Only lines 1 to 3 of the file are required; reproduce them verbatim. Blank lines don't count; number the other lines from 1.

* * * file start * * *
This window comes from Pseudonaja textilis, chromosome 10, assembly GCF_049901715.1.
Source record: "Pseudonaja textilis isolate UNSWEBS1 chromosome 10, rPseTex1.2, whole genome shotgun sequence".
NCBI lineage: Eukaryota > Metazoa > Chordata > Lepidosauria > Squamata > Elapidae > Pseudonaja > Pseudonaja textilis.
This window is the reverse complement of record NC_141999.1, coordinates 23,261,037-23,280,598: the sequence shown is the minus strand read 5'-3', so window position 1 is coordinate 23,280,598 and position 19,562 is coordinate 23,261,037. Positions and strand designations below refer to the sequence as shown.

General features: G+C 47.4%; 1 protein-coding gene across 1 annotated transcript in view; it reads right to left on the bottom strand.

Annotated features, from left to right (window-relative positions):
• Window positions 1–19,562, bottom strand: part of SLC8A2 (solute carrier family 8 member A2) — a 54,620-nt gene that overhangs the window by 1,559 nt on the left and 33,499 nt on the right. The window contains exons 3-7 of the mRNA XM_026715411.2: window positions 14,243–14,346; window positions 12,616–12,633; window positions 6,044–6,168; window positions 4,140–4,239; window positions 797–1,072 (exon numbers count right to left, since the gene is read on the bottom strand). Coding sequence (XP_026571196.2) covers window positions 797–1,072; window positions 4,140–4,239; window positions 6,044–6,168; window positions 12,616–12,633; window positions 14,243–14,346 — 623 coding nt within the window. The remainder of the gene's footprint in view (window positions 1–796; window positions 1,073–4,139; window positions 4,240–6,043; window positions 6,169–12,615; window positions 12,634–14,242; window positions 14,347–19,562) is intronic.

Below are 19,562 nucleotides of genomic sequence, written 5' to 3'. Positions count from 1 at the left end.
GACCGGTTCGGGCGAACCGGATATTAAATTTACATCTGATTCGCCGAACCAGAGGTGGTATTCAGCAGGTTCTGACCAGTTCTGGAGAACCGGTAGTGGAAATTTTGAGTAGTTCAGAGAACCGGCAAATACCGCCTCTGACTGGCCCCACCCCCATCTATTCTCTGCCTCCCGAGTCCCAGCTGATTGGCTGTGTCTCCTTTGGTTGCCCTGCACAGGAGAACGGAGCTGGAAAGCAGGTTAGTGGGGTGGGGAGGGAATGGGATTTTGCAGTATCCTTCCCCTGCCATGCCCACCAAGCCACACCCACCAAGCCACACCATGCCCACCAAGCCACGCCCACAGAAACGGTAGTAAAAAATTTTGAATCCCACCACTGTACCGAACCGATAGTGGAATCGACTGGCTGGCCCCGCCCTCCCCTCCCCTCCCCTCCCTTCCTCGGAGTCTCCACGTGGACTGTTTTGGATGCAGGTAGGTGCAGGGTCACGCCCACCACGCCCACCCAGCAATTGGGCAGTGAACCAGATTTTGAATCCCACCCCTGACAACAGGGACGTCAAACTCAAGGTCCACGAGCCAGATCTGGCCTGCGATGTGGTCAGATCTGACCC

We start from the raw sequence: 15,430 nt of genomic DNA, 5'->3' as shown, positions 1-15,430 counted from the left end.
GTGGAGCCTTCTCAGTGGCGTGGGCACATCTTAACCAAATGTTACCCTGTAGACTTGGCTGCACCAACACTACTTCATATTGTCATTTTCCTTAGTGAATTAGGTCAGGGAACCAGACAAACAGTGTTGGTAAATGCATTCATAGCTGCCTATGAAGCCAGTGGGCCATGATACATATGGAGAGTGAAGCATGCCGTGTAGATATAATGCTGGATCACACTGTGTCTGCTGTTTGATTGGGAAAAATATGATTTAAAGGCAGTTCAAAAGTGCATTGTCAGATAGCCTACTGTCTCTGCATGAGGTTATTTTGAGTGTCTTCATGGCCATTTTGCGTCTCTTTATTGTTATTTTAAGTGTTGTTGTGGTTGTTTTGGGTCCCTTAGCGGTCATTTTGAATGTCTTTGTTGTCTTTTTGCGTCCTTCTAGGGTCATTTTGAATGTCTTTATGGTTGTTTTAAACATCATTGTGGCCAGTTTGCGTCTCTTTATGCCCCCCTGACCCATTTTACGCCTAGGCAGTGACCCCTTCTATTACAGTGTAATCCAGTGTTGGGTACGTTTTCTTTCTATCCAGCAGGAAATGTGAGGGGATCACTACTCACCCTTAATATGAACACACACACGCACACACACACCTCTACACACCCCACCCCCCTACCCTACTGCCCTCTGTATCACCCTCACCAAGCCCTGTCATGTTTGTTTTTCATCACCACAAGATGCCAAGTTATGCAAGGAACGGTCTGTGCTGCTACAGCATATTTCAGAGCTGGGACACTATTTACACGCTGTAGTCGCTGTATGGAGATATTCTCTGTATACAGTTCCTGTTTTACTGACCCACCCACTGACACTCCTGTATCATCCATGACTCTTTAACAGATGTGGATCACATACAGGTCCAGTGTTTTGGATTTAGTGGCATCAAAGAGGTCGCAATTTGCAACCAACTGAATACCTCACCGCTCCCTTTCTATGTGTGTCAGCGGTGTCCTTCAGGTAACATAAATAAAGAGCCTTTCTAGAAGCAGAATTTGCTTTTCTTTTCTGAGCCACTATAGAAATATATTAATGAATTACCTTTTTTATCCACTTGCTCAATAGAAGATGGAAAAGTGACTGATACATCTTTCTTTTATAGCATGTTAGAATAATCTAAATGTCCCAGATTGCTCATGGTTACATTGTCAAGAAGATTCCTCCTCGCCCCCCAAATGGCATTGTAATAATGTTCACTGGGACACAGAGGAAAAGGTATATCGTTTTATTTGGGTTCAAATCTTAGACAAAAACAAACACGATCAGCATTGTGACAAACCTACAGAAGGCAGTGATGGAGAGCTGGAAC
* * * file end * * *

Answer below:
This window comes from Pseudonaja textilis, chromosome 10, assembly GCF_049901715.1.
Source record: "Pseudonaja textilis isolate UNSWEBS1 chromosome 10, rPseTex1.2, whole genome shotgun sequence".
NCBI lineage: Eukaryota > Metazoa > Chordata > Lepidosauria > Squamata > Elapidae > Pseudonaja > Pseudonaja textilis.